Seasonality exists for economic research papers as well. Every spring begins with a variety of papers on "sell in May and go away (or come back in November)."
May has traditionally marked a slowdown in equity markets (with the summer off season considered to be the worst investment period). The evidence for this dates back to 1965.
The US economy was suffering from a strong seasonal pattern with Q2 showing some temporary weakness. There is a huge debate on whether this is due to external shocks (Fukushima, weather) or if it characterized a new feature of the US economy. This is important, given omy regular calls on the short run dependence of S&P 500 returns to the economic cycle. Given the weakening of the news flow (regional PMIs, for instance), the timing for a stock exit (or underweighting) may be near. ISM and NFP data will be of utmost importance.
If history repeats itself, then we will check the statistics. The data used below encompass the 1963-2012 period.
The first table below shows that there should be strong incentive to sell in May: not only is the average return much higher in the November/April period, but the tail risk (negative return) is much higher in the May/October period.
The "sell in May" mantra may be regime-dependent. Its impact on portfolio returns depends on whether the Fed tightens or not, whether the market is in a secular bull (bear) market, and whether inflation is above (below) the Fed's target.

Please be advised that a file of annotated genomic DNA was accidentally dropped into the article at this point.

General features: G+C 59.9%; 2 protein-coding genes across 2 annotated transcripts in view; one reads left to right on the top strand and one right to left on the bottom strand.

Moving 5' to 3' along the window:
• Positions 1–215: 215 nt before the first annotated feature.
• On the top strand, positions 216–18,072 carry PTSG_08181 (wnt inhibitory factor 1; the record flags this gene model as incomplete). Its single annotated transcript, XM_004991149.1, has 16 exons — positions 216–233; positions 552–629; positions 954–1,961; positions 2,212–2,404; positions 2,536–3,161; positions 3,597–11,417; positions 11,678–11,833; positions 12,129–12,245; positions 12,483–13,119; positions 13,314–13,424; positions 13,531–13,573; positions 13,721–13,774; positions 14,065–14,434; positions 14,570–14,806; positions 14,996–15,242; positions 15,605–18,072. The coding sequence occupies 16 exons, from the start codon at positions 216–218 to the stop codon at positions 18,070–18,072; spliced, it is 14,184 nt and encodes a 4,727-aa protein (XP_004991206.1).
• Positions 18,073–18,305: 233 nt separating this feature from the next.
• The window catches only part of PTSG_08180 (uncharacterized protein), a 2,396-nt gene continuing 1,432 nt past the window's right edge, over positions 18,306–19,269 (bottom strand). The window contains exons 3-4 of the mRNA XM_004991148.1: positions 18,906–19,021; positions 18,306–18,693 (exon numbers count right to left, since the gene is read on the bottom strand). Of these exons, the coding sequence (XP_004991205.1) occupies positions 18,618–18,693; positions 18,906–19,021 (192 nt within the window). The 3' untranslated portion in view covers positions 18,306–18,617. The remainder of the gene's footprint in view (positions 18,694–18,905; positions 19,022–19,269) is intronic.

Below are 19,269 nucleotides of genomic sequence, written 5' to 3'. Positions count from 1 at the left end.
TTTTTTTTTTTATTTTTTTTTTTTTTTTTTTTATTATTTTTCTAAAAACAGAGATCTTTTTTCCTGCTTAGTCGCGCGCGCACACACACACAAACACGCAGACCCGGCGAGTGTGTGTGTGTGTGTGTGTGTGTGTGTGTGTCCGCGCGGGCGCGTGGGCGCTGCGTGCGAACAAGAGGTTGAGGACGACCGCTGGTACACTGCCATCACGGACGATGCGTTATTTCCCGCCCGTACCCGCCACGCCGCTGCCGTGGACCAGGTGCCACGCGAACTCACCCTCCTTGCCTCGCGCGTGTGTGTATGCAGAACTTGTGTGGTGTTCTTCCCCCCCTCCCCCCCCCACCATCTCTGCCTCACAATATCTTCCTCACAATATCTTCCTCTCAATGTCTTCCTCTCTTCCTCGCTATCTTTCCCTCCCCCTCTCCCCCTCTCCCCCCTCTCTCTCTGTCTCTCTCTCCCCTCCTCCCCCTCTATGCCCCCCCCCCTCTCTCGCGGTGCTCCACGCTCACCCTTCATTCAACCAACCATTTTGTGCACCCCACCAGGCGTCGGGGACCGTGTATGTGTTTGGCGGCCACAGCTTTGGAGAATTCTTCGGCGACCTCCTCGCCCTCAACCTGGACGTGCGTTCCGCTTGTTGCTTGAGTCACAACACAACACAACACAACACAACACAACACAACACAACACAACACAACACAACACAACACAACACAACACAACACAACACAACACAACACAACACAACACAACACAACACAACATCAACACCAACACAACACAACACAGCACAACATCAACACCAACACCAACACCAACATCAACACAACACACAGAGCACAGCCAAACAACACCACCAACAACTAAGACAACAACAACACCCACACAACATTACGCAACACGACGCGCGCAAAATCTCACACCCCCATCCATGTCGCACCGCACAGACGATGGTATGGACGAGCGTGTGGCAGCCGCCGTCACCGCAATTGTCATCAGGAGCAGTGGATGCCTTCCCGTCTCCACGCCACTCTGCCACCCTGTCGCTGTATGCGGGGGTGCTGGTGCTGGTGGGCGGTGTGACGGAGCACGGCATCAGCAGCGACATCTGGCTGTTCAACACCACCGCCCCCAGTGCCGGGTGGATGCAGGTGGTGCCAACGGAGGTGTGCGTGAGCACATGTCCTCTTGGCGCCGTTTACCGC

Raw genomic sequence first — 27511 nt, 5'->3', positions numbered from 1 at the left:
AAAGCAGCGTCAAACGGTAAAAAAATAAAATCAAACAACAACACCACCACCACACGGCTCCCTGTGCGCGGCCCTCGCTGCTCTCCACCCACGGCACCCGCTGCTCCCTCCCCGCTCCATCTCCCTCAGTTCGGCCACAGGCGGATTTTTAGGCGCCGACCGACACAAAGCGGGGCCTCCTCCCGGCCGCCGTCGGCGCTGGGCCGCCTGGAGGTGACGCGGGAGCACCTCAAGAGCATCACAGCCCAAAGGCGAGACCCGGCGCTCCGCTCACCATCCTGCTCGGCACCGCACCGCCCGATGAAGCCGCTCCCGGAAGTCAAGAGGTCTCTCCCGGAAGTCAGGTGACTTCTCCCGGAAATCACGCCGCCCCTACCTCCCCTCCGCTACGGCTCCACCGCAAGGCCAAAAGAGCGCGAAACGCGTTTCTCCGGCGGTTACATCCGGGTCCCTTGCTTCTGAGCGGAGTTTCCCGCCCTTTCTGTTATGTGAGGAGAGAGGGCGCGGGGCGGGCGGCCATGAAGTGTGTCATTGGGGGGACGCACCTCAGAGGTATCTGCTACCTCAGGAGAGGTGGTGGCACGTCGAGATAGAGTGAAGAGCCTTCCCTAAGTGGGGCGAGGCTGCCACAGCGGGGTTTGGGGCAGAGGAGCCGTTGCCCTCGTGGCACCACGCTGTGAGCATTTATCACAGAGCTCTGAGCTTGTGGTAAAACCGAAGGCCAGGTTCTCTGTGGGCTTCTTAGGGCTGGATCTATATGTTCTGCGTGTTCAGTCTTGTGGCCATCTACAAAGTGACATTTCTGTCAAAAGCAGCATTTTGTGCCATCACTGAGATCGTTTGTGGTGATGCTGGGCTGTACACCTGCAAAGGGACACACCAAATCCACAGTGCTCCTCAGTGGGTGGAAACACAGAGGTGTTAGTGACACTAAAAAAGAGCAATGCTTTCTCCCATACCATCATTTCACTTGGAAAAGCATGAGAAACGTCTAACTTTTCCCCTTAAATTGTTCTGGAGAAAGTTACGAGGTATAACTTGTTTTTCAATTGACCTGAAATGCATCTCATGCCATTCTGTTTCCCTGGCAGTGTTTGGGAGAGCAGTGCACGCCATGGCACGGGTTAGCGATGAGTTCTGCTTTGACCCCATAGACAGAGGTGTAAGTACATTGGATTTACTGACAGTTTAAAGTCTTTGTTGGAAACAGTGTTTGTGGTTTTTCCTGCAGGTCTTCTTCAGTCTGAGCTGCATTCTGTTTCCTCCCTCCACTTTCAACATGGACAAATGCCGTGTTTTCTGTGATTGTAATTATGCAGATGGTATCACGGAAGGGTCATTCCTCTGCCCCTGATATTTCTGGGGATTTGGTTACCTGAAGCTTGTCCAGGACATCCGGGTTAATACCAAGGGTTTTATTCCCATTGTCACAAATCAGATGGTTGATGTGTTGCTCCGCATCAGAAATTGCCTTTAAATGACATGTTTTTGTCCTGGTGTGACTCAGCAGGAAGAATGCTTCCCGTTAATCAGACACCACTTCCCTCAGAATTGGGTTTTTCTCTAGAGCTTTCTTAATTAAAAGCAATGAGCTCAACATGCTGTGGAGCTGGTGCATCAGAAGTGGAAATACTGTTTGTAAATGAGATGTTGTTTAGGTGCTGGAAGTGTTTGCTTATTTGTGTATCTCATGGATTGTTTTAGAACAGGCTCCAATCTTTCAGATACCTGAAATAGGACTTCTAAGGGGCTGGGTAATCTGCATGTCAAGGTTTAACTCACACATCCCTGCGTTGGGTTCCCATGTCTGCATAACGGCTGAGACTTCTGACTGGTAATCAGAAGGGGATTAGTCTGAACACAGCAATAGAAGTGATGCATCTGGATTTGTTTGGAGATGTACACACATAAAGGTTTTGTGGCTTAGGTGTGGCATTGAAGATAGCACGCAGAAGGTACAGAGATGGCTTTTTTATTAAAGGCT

The table below shows that the incentive to sell in May is even bigger when the economy is suffering from excessive inflation.
Since the Fed is not tightening, inflation remains tame, and valuation remains attractive for stocks, we have to go beyond statistics. What could be a trigger for a stock selloff?
Of course bad ISM or NFP readings could be short run triggers.
Yet, for stocks to enter a temporary bear market, valuation should be overstretched, which is not the case.
In addition, the chart below shows that the over-performance of stocks against bonds has dwindled over the last three rebalancing period (see http://seekingalpha.com/article/1384351-stocks-and-bonds-the-rebalancing-that-never-was). According to this metric (relative performance of stocks and bonds over the short run), there is no strong call for a sharp correction in stocks
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